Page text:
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At Home with Vanley Burke

Catalogue relating to an exhibition, 2015
Published by: Ikon Gallery
Year published: 2015
Number of pages: 84
ISBN: 978-1-904864-98-1

image of At Home with Vanley Burke

Catalogue for At Home with Vanley Burke, by far one of the most intriguing exhibitions to take place in recent years. It featured the bulk, if not the entirety, of the contents of Vanley Burke’s Birmingham flat being relocated and reinstalled in the Ikon Gallery. The exhibition’s dates were 22 July - 27 September 2015.

From the catalogue Foreword, by Jonathan Watkins, Director:

“Vanley Burke, born in Jamaica in 1951, resident in Birmingham since 1965, is renowned as a photographer concerned especially with black culture in Britain. He has had numerous exhibitions surveying his career as an artist, and these have sometimes included material from his archive, a vast collection including printed material (posters, flyers, publications), clothes, records, ornaments and countless other items that provide invaluable insights into our African and Caribbean communities. The religious and political beliefs of black people at home here, their artistic activities, fashions and leisure pursuits, food, health issues and many other aspects of everyday life are all equally of interest to the artist.

The archival items are like photographs in that they are indexical traces of human presence, countless pieces of evidence of actual experience. The collection of them suggests insurance against certain memories being lost, and that there will be a repository of raw material that can give rise to alternative histories. Each item not only gives its own particular account – why was it made, where and for whom? – but also it is evocative of a zeitgeist, an evolving spirit of a time, lived through by the artist, that embodies hope as much as fear, feelings of alienation as much as celebration, active resistance and demands for equal opportunity as much as the enjoyment of new adventures. The collection as a whole is thus greater than the sum of its parts and extremely poignant.

Burke’s archive is partly in storage at the Library of Birmingham, but most of it is to be found in his flat near Birmingham’s city centre, in filing cabinets or boxes or on display. It is an extraordinary interior, a cabinet of wonderful curiosities. This is an exhibition, more or less, of its entire contents – the archive with artworks and souvenirs, as well as decor and furniture, wardrobe, kitchenware et cetera – so that the artist is revealed as a subject of his own enquiry.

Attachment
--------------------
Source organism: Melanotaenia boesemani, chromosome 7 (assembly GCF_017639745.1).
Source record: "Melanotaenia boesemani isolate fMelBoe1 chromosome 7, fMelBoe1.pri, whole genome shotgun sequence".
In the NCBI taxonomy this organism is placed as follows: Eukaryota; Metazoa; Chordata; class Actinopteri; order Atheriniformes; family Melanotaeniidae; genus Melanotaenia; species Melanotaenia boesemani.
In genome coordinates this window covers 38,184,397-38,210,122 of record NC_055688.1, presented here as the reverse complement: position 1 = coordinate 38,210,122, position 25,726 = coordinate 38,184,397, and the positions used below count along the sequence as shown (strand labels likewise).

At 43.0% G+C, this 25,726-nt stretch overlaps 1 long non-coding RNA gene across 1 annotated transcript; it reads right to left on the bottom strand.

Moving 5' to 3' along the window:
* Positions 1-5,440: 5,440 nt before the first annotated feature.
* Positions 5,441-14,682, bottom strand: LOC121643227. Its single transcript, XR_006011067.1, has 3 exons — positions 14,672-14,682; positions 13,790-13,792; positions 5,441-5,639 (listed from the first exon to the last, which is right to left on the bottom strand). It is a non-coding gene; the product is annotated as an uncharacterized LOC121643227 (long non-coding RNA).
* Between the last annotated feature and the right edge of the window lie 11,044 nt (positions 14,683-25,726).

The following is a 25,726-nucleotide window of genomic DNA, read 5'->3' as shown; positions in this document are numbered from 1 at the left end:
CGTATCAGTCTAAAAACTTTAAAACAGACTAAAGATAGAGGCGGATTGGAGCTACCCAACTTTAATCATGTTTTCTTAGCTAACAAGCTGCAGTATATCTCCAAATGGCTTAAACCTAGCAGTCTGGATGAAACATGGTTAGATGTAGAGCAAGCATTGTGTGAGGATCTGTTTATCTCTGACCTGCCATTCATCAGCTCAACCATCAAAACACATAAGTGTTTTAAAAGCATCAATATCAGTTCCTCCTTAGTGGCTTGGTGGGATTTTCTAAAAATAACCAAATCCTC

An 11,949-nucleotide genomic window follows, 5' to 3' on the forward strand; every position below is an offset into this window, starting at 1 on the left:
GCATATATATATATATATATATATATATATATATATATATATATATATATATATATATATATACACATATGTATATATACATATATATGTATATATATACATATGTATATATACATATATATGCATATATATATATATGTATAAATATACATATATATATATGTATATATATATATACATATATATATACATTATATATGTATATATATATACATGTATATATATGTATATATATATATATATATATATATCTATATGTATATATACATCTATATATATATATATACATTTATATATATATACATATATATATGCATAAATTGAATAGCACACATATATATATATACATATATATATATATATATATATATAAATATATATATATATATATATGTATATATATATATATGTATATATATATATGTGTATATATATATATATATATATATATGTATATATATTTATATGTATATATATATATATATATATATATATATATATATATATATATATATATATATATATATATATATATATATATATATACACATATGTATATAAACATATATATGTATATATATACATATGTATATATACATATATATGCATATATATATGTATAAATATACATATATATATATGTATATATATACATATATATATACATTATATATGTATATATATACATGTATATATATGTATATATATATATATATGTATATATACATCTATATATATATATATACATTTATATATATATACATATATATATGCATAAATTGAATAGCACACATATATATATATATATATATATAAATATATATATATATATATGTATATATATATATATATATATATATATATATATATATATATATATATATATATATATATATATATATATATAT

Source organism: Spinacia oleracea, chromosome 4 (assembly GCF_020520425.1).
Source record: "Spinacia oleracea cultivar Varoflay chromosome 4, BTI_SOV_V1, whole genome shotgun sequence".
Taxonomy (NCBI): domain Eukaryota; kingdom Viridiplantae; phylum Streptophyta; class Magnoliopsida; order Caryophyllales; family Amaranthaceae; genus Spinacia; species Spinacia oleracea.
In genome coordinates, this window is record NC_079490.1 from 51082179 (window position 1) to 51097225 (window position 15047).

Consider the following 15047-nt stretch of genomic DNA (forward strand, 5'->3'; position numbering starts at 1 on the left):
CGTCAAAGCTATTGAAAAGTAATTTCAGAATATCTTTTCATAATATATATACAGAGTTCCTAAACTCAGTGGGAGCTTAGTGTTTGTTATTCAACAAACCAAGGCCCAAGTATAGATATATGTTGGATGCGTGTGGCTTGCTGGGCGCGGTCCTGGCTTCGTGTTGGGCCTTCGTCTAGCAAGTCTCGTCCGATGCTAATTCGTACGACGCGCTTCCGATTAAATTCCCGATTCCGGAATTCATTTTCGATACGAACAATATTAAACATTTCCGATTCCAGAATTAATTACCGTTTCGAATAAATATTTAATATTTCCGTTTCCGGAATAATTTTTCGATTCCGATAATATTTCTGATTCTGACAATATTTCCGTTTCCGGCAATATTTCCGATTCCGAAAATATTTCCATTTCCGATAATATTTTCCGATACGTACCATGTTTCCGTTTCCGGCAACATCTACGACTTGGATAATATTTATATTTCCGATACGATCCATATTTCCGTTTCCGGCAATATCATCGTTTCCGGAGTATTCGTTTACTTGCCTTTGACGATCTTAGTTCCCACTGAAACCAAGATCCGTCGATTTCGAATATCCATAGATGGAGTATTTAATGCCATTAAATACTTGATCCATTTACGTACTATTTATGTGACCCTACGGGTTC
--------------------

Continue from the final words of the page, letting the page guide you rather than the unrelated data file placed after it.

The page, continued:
Vanley Burke’s personal story, involving such a vital archival impulse, is integral to the bigger picture he is making for us, on this occasion with the help of many others.”

From “Looking Company”, by Marlene Smith: “Himself a “sent for” child, arriving in Birmingham as a teenager to join his parents who had come ahead to establish a home, Burke spent the latter part of his school days amongst many with similar family histories. The camera his mother had sent for his 10th birthday became a tool with which to study this new place, understand it and render it knowable. His collaborators in those early photographic works were literally and metaphorically - to use the idiom of those times - his younger “brothers and sisters”.”

From “Home from Home: The Vanley Burke Archive”, by Pete James: “Like many members of his community, Burke was reluctant to engage with public institutions, such as libraries or museums, as these were often founded on the profits of slavery. They had also, up to that moment, made little or no effort to engage with or record the contributions of the diverse ethnic communities that formed a vital and important part of the history of their adopted home. The issue of Burke’s largely hidden archive remains unresolved.”

The catalogue, extensively illustrated, with texts by Pete James, Curator of Photographs at the Library of Birmingham, and artist/curator Marlene Smith.

An early image in the catalogue was a photograph of a Kodak ‘Brownie’ 127 camera, which may have been the actual camera that Burke was given as a child, with which he took his first photograph - of his family home in Jamaica - in 1962. The photograph is the reproduced on page 83 of the catalogue.

Contents as follows:


Photographs, Vanley Burke - a selection of his photographs, taken between 1977 and 2007

Looking Company, Marlene Smith

Home from Home: The Vanley Burke Archive, Pete James

At Home with Vanley Burke - extensive documentation of the contents of Burke’s flat, or installations view of it.


reproduction of Burke’s first photograph, as mentioned above.


James’ text was illustrated by four smaller photographs, including a portrait of Burke.

Related people

»  Vanley Burke

Born, 1951 in Jamaica

»  Marlene Smith

Born, 1964 in Birmingham, England

Related exhibitions

Related venues

»  Ikon Gallery

Birmingham, United Kingdom